Lead Image © Yang MingQi; 123RF.com

Lead Image © Yang MingQi; 123RF.com

Translation tool with version control

Polyglot

Article from ADMIN 51/2019
By
The free web-based Weblate provides coordinated web-based localization with links to version control systems that propagate translations across components within projects.

Developer Michal Cihar coined the artificial word "Weblate" by combining "web" and "translate." Closely linked to a version control system (VCS), Weblate is written in Python and used for continuous translation of text (e.g., in internationally active projects). Thanks to its adaptable structure, it can also be used for smaller projects.

Weblate currently supports the integration of about 350 languages as a basic framework. However, these are only basic definitions, such as the language name, plural formation, text direction, and language code (usually ISO 639-1). You can create your own language definitions or change existing ones. Depending on the tool's settings, the translation itself then comes from the web community or a defined set of people, as well as through integrating machine translation [1], such as DeepL, Amazon Translate, or Google Translate. Weblate itself can also act as a machine translator by accessing the Whoosh full-text engine.

Installation

Cihar cites three basic installation methods. The first relies on Docker, which is recommended for those who are satisfied with the existing functionality of Weblate and do not want to adapt the code themselves, although this is also possible. With the second option, again the code of Weblate remains unchanged; it requires a Python environment, which is set up with virtualenv. The third option is an installation from the source code that resides on GitHub [2].

The Git repositories can also be installed directly in OpenShift. The setup is described in detail in the Weblate documentation [3]. Weblate also offers a hosted version [4], in which the setup and hosting are handled for a charge. Prices start at around EUR20 per month.

The minimum requirements for the tool are 2GB of memory, a dual-core CPU, and 1GB of disk space. However, more memory is useful for caching at all levels, starting with the filesystem and database. More CPU cores, on the other hand, would boost performance with an increasing number of users.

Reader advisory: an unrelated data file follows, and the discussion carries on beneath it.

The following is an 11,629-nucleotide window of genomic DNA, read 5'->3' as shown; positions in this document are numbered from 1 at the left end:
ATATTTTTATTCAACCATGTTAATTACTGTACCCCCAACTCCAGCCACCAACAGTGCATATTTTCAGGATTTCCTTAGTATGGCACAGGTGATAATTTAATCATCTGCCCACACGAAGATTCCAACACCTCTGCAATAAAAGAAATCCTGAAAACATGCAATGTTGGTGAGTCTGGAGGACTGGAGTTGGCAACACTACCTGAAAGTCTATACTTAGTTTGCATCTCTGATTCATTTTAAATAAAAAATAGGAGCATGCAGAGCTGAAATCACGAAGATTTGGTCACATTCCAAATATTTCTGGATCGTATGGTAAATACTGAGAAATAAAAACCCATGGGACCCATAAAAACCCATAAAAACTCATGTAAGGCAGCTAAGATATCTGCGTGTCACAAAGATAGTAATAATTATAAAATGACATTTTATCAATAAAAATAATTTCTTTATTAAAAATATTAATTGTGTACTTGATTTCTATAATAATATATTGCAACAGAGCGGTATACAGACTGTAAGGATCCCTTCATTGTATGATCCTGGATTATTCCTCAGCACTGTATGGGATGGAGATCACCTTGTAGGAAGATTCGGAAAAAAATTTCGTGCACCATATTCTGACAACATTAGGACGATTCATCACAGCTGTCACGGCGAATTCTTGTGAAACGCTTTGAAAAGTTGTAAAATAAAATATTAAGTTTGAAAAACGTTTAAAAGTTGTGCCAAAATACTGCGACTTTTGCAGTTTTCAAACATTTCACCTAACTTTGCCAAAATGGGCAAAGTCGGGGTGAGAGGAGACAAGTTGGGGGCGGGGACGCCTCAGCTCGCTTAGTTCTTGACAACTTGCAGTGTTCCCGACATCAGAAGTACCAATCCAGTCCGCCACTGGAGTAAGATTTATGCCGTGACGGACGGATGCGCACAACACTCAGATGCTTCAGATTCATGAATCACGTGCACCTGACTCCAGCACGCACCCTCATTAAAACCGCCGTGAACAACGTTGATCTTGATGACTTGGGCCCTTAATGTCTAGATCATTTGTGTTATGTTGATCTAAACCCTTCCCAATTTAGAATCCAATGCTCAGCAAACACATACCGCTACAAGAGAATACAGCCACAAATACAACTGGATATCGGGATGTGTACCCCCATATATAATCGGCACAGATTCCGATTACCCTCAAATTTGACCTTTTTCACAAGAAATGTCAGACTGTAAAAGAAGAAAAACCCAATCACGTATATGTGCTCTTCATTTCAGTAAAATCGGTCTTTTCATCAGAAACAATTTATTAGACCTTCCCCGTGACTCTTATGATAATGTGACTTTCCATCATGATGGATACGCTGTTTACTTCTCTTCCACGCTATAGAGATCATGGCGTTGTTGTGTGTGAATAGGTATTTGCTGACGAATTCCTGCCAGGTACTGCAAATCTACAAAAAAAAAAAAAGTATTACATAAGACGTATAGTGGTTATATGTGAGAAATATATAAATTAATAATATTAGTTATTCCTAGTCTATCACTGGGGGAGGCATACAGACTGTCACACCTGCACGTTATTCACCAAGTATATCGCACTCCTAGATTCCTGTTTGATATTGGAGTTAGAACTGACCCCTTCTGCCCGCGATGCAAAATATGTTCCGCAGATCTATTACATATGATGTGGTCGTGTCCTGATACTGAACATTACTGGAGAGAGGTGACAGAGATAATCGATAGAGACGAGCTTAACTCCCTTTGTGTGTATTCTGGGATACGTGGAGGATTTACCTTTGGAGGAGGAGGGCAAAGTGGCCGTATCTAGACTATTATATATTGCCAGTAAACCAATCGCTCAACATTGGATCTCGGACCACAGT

On the software side, the system also needs to provide Python 2.7 or 3.4 or later and a database compatible with Django; PostgreSQL is cited as a reference. If you use MySQL, be prepared to deal with potential incompatibility issues with UTF-8 encoding and other Unicode characters used in MySQL by changing the encoding to utf8mb4.

Settings

The administrator has control over a number of settings that affect both the text that needs to be translated and the users involved in the translation, including access rights. Weblate works as a version manager with a graphical user interface.

After setting up the tool for production, you will find some helpers that pop up as warnings in the form of red exclamation marks. In production use, switching off Django's debug mode is also recommended; otherwise, it displays all requests and user data. To notify admins of various events, you add their email addresses.

Registration and Access

By default, Weblate uses python-social-auth to register new users (i.e., translators) and leaves the authentication work to the integrated solution in Django, which you can adapt to your taste with the options offered there, including for third-party solutions (e.g., GitLab). In principle, however, Weblate expects a validated email address from the selected authentication service. The Weblate access system is fine-grained, adjustable, and based on group and role models.

If an access control list (ACL) is activated, all users are blocked until the admin defines the access rights. Four basic settings can be selected in the GUI: Public , Protected , Private , and Custom . If access is set to Public , the translation project is visible to everyone, and everyone can enter translations. The Protected state makes the translations visible to everyone, but only certain users are allowed to translate. In Private mode, only certain users can view and translate the project. Custom means that Weblate is not responsible for access management.

Privileges can be granted to groups or individual users. For simplicity, Weblate offers predefined groups (e.g., Administration , Languages , Screenshots ). Languages participants would then be responsible for managing the translated languages and would be allowed to add new translations. Screenshots participants would be able to add screenshots to certain strings.

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